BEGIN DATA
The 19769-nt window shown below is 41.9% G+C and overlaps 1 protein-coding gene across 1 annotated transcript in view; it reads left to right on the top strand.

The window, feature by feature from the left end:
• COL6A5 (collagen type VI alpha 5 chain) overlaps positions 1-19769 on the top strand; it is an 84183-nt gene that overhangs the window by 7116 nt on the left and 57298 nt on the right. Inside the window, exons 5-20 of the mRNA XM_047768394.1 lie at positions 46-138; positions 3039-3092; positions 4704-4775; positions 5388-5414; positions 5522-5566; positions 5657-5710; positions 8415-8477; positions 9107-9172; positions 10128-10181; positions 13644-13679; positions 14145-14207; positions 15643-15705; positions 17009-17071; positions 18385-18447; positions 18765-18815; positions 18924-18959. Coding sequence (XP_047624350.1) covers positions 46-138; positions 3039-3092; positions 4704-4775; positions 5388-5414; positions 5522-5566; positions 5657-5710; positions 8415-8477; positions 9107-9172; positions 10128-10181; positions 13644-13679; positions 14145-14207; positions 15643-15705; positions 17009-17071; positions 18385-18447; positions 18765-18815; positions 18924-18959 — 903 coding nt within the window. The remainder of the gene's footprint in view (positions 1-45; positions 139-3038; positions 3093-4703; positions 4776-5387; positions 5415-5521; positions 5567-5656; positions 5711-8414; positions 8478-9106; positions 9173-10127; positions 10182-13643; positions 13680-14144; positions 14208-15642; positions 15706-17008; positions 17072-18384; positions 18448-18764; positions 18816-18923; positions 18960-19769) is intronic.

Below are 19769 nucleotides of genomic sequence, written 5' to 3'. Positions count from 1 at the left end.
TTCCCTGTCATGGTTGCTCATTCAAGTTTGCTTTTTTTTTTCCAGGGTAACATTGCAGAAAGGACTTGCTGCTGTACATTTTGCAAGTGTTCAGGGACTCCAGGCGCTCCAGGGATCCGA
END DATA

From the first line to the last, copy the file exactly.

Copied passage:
The 19769-nt window shown below is 41.9% G+C and overlaps 1 protein-coding gene across 1 annotated transcript in view; it reads left to right on the top strand.

The window, feature by feature from the left end:
• COL6A5 (collagen type VI alpha 5 chain) overlaps positions 1-19769 on the top strand; it is an 84183-nt gene that overhangs the window by 7116 nt on the left and 57298 nt on the right. Inside the window, exons 5-20 of the mRNA XM_047768394.1 lie at positions 46-138; positions 3039-3092; positions 4704-4775; positions 5388-5414; positions 5522-5566; positions 5657-5710; positions 8415-8477; positions 9107-9172; positions 10128-10181; positions 13644-13679; positions 14145-14207; positions 15643-15705; positions 17009-17071; positions 18385-18447; positions 18765-18815; positions 18924-18959. Coding sequence (XP_047624350.1) covers positions 46-138; positions 3039-3092; positions 4704-4775; positions 5388-5414; positions 5522-5566; positions 5657-5710; positions 8415-8477; positions 9107-9172; positions 10128-10181; positions 13644-13679; positions 14145-14207; positions 15643-15705; positions 17009-17071; positions 18385-18447; positions 18765-18815; positions 18924-18959 — 903 coding nt within the window. The remainder of the gene's footprint in view (positions 1-45; positions 139-3038; positions 3093-4703; positions 4776-5387; positions 5415-5521; positions 5567-5656; positions 5711-8414; positions 8478-9106; positions 9173-10127; positions 10182-13643; positions 13680-14144; positions 14208-15642; positions 15706-17008; positions 17072-18384; positions 18448-18764; positions 18816-18923; positions 18960-19769) is intronic.

Below are 19769 nucleotides of genomic sequence, written 5' to 3'. Positions count from 1 at the left end.
TTCCCTGTCATGGTTGCTCATTCAAGTTTGCTTTTTTTTTTCCAGGGTAACATTGCAGAAAGGACTTGCTGCTGTACATTTTGCAAGTGTTCAGGGACTCCAGGCGCTCCAGGGATCCGA